But when I think about my azalea bush, something else comes to mind. You see, as obvious as this might sound, it wasn’t the bush’s fault that it wasn’t thriving.

I’m guessing this shrub was a glorious specimen early on. But it had been neglected by previous owners of the house in recent years. The nearby fence got in the way of its growth. It had been planted too close to the spruce tree, which had all but choked it out by the time we moved in.

The azalea had no control over any of these factors. The only thing it could do was eke out a pitiful existence and hope (if plants are capable of such feelings) that a gardener would come along one day and rescue it.

Something similar can happen to us, I think. When we are adopted into God’s family, we become new creations. The old goes away as we become firmly planted in our new lives (see 2 Corinthians 2:17).

But over the course of the years—as life goes on in us and around us—what was once new can become worn, thin underneath, or even flat crowded out. Like the azalea bush, we can stop thriving like we once did.

Our condition might be due to our own sins and choices, but the choking-out also can be caused by external factors.

And sometimes, the only thing that will revive us is a whole-life renovation.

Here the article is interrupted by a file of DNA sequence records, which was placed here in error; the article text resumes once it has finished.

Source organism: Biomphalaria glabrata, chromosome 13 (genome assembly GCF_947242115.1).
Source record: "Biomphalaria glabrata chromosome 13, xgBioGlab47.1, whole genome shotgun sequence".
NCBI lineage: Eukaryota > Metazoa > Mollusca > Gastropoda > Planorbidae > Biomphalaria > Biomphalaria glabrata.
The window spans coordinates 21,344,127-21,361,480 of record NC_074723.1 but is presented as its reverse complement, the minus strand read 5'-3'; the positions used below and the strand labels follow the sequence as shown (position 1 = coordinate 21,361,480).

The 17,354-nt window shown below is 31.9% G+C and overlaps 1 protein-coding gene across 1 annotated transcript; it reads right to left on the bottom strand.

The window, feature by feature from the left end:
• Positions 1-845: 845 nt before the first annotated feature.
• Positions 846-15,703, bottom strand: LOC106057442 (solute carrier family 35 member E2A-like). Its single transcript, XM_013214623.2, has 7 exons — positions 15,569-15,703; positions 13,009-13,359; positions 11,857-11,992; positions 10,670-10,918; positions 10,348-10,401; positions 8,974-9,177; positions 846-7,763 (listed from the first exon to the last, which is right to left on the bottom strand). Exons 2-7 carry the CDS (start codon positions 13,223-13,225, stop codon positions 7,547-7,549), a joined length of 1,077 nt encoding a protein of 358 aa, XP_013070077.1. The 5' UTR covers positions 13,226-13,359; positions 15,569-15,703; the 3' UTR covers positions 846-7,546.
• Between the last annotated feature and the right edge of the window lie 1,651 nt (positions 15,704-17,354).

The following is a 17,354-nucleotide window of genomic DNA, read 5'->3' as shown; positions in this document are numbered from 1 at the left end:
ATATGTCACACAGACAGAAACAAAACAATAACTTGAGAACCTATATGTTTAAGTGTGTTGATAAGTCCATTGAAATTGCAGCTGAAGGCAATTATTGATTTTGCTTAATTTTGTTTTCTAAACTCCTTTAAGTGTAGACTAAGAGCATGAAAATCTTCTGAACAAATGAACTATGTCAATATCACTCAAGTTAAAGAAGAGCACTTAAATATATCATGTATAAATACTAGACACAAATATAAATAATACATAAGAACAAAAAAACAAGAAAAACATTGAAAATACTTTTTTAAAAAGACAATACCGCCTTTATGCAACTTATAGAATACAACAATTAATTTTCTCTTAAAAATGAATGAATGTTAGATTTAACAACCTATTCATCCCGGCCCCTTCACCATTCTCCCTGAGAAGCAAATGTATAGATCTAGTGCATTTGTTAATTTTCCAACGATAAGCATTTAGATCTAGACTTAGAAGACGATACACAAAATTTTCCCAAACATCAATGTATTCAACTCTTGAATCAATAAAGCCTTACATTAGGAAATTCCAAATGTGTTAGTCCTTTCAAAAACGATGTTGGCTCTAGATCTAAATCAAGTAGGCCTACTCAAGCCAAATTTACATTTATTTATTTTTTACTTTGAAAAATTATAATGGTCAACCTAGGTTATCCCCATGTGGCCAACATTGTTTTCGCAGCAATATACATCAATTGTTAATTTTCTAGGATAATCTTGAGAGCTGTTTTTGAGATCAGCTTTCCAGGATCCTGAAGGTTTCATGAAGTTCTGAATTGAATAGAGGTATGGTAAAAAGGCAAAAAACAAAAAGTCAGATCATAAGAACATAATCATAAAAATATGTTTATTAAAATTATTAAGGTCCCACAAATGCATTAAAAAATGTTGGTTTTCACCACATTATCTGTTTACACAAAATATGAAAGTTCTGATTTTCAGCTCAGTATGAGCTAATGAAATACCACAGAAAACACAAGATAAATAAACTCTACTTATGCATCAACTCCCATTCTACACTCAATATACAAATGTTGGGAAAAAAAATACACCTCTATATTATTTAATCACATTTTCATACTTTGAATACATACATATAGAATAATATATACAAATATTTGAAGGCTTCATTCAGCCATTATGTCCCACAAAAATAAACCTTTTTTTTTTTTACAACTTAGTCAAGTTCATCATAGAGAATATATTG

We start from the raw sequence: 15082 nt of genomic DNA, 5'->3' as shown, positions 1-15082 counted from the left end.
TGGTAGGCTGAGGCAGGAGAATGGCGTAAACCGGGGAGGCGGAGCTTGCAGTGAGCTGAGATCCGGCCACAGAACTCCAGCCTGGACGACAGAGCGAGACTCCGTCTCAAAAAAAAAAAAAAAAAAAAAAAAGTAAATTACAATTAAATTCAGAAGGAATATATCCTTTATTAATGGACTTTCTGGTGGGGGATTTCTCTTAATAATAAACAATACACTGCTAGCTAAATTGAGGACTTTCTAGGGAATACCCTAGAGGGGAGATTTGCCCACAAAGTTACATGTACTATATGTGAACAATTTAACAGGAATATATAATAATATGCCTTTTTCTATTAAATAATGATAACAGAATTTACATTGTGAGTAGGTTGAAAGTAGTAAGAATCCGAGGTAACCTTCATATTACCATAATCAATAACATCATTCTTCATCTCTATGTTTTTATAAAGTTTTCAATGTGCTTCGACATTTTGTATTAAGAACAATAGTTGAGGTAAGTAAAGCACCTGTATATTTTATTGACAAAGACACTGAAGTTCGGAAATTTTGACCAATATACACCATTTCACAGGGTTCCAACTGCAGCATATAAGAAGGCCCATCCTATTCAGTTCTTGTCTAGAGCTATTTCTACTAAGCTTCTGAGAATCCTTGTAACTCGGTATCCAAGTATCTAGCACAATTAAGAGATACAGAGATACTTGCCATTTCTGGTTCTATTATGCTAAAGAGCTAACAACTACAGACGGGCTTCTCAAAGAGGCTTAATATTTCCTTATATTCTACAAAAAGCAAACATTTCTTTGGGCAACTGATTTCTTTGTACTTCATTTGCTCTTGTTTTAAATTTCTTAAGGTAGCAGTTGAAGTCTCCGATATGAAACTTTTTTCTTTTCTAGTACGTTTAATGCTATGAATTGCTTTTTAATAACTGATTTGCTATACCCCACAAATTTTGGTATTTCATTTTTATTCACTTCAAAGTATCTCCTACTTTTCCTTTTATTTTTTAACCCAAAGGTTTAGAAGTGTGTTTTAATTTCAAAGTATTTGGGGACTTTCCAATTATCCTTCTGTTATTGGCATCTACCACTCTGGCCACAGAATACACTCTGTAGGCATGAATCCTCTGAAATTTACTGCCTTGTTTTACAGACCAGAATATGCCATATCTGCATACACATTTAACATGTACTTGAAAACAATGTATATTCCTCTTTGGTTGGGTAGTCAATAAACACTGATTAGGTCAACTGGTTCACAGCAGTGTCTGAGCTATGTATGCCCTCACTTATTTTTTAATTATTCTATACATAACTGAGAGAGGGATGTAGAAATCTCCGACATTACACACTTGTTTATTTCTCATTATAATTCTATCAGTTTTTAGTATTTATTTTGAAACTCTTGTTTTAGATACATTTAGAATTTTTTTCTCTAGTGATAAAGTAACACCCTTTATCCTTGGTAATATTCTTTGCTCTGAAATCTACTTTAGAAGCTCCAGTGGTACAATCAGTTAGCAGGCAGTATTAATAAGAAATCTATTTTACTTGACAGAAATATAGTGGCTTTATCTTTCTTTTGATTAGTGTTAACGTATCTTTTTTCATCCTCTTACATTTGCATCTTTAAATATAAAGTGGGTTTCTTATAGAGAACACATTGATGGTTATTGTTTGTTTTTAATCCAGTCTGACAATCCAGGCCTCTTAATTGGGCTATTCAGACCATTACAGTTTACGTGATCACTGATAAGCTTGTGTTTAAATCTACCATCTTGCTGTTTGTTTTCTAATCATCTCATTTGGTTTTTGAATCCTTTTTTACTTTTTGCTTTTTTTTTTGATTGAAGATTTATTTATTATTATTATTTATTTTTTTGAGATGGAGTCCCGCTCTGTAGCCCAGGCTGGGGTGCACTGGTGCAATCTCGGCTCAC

Sometimes God has something else in mind for us to do, so He allows or orchestrates the circumstances of our lives to cut us way back. He doesn’t do this to be mean or to punish us, but to allow new growth to occur—growth that often prepares us for whatever comes later in our lives.

It’s not always comfortable to think like this. It might be easier to believe that the difficult things that shape us just happen or are merely the result of a fallen world—that God can certainly use them, but that He doesn’t orchestrate them.

I don’t have all the answers to these theological puzzles. I’m just speaking from the perspective of a gardener. And here’s what I know about that.

The azalea couldn’t prune itself.

It didn’t even know it needed pruning.

I had to do it.

I had to conjure up my confidence and hope that the drastic measures I was about to take would, indeed, transform the bush into something beautiful again.

My efforts worked with the azalea bush. Now I need to do the same thing with the row of boxwoods that line the front of my house. They look good from the top and front, but underneath, they, too, are a mass of brown branches.

Given their prominent spot in our landscape, it will take some serious guts for me to prune the boxwoods way back. Honestly, I’m not sure when I’ll be ready to initiate that transformation.

Thankfully, when it comes to the whole-life renovations of His children, God doesn’t need guts or hope.

He knows the outcome before He begins. And everything He does, He does out of unconditional love for us.

Lois Flowers